I don't think of bloggers as being reporters, anyway; it's media people who seem to think that, and are reacting as if we are invading their sacred turf. When I made that reference to "filters" and why I find it insulting is for the very thing you seem to cite approvingly -- the idea that these folks are deciding (or at least wish they could) what we should find out about. Why should it be an either/or situation between peace talks and some other sotry? Why not report both and let people decide which one to pay attention to? The notion seems to be that no one can pay attention to more than one thing at a time.

James: I'm not really sure that my friends were serious about the cartoon, but knowing Disney they'd take a dim view of it... or ignore it altogether. One thing I know -- never underestimate the Mouse...

Posted by: Andrea Harris at June 4, 2003 at 05:04 PM

[huge rant deleted]

Boy, am I tired of reading about the media. Except for Layne and Blair - they're funny, most of the time. The rest of it is about as interesting as the goings-on in the local asphalt industry. Except it's got an air of grasping, whiny desperation that's mindful of a 10-year high school reunion.

Feh -- I'm cranky.

Posted by: Scott Chaffin at June 4, 2003 at 05:45 PM

PG: I think the point is that when a huge story breaks across the street from your corner in Winslow and the media is getting it wrong or spinning/ coloring the facts then you as a blogger can fact check their asses for your readers. Enough of us do this and the media will be forced to more accurate, ergo: more honest.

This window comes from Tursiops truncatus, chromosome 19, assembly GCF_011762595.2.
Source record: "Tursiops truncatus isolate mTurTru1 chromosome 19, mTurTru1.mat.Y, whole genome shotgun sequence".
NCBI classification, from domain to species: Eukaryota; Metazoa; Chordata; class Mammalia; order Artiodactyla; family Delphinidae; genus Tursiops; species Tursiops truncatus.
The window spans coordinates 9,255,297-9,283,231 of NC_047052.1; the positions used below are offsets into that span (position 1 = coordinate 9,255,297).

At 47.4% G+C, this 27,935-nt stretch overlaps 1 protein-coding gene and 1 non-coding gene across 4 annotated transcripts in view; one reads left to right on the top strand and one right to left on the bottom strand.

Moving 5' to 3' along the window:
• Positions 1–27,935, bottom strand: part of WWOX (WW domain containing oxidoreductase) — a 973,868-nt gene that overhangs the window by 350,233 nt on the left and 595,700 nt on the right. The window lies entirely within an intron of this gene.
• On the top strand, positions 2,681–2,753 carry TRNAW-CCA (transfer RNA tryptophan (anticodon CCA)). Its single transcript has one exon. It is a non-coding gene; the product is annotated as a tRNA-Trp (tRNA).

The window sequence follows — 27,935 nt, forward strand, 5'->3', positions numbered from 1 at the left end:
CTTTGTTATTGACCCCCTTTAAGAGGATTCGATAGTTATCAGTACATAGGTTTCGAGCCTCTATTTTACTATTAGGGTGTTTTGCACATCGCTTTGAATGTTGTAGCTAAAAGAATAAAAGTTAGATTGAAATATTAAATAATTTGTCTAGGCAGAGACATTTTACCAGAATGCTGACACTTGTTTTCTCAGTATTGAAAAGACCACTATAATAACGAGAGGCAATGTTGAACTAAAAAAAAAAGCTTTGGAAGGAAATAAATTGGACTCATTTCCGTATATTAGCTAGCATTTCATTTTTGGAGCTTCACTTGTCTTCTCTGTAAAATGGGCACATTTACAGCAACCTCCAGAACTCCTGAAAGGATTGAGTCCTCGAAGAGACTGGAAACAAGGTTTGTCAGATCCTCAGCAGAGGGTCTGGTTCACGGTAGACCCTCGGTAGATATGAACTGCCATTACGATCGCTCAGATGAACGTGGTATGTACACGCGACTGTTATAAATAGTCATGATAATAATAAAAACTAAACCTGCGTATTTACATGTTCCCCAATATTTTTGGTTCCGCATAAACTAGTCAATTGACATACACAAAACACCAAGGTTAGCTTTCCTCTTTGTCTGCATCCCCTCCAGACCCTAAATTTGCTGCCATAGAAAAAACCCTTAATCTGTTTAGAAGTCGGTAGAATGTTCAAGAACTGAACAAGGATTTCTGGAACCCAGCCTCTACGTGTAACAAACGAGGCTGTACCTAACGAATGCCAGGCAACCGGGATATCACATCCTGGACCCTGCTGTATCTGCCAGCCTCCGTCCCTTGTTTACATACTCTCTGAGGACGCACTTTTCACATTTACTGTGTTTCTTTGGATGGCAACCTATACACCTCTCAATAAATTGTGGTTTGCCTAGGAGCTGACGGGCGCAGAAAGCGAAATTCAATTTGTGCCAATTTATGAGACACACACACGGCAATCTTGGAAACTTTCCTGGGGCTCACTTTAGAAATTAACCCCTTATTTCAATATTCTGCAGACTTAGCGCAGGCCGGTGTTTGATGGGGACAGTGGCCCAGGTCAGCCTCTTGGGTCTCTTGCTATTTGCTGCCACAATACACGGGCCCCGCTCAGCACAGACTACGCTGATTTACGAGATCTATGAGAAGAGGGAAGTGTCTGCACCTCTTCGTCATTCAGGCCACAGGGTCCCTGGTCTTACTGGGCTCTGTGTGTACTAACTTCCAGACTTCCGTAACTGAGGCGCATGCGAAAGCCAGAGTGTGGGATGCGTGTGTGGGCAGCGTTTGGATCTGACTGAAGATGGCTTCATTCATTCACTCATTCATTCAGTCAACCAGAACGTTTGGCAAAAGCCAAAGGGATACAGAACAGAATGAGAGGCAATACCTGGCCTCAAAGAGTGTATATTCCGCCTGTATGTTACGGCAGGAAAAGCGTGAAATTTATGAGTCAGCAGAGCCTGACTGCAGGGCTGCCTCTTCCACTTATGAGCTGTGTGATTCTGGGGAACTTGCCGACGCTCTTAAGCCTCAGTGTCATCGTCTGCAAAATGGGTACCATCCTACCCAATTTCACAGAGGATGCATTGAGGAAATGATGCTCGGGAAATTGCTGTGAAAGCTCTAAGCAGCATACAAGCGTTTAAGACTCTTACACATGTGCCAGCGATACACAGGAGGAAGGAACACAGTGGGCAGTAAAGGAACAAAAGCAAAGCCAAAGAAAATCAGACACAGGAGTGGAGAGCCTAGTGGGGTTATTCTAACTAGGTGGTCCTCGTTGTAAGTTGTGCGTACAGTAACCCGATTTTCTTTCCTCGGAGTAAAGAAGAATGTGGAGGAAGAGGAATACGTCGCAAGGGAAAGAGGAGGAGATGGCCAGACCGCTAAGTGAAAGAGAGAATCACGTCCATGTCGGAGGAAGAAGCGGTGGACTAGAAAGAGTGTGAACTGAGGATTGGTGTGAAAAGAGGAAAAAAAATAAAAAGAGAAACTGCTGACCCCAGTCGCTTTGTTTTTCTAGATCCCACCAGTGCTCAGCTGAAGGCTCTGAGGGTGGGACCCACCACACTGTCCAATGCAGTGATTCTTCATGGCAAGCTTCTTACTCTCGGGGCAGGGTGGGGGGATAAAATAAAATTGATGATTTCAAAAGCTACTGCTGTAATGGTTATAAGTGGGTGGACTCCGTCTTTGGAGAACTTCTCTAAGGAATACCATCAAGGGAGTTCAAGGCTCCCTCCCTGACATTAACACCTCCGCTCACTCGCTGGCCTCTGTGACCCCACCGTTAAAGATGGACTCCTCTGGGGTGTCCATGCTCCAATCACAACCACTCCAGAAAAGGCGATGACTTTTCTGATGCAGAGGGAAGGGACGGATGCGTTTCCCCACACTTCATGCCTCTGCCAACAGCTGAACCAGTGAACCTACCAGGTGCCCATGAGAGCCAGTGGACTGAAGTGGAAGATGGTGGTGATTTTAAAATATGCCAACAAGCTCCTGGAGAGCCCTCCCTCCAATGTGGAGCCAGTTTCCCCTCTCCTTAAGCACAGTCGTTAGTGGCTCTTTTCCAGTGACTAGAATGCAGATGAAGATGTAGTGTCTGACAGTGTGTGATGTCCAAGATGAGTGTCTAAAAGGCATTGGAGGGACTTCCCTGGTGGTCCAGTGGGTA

I too am rather tired of the "filters" looking down their collective superior noses while we unwashed yokels pay their fat expense accounts and salaries for tainted information.

Like Andrea I'll take it straight up thanks, no water, no ice, hold the cute little political umbrella.

Posted by: feste at June 5, 2003 at 09:28 PM

I know that Jarvis is a big gun (because all the
bloggers I read say so), but I'm not certain why
he is so big. I've tried, God knows I've tried to
read his stuff; but have yet to find anything very
interesting (or particularly well put) about his
chosen subject matter. Perhaps he should stick to
getting Bloggery supplied free to the starving of
the planet, and leave criticism of other bloggers
to the ones who think they've codified the rules
of blogging (Heaven knows there are enough of

Posted by: Smiling Dave at June 5, 2003 at 10:39 PM

If Big Media is so well-equipped to report what's important, why do we keep hearing about, say, the same stupid, squalid California murder for weeks on end? I mean, really, beyond maybe a mention, what the hell is the big deal about stuff like that, really? 3 MILLION people have died in the latest war in the Congo, fer Chrissakes. Where are the hourly updates on that??

Posted by: Jeff at June 6, 2003 at 02:56 AM